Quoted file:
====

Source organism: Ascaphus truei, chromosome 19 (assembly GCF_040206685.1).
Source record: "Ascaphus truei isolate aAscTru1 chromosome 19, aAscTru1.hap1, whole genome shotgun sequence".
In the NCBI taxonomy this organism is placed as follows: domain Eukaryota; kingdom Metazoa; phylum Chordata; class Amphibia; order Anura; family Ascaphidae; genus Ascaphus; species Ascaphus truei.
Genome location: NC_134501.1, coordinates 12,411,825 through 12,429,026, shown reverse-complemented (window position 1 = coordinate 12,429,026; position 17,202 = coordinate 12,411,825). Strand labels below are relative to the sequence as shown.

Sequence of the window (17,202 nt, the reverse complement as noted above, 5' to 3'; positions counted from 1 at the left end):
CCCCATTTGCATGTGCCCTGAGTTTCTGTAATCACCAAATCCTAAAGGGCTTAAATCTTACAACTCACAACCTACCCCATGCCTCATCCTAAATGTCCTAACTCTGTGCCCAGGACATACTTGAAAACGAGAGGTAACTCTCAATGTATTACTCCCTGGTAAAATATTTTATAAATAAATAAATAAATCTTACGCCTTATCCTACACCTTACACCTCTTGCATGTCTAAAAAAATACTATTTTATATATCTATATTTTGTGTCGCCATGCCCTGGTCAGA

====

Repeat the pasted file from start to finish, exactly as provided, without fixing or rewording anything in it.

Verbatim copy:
Source organism: Ascaphus truei, chromosome 19 (assembly GCF_040206685.1).
Source record: "Ascaphus truei isolate aAscTru1 chromosome 19, aAscTru1.hap1, whole genome shotgun sequence".
In the NCBI taxonomy this organism is placed as follows: domain Eukaryota; kingdom Metazoa; phylum Chordata; class Amphibia; order Anura; family Ascaphidae; genus Ascaphus; species Ascaphus truei.
Genome location: NC_134501.1, coordinates 12,411,825 through 12,429,026, shown reverse-complemented (window position 1 = coordinate 12,429,026; position 17,202 = coordinate 12,411,825). Strand labels below are relative to the sequence as shown.

Sequence of the window (17,202 nt, the reverse complement as noted above, 5' to 3'; positions counted from 1 at the left end):
CCCCATTTGCATGTGCCCTGAGTTTCTGTAATCACCAAATCCTAAAGGGCTTAAATCTTACAACTCACAACCTACCCCATGCCTCATCCTAAATGTCCTAACTCTGTGCCCAGGACATACTTGAAAACGAGAGGTAACTCTCAATGTATTACTCCCTGGTAAAATATTTTATAAATAAATAAATAAATCTTACGCCTTATCCTACACCTTACACCTCTTGCATGTCTAAAAAAATACTATTTTATATATCTATATTTTGTGTCGCCATGCCCTGGTCAGA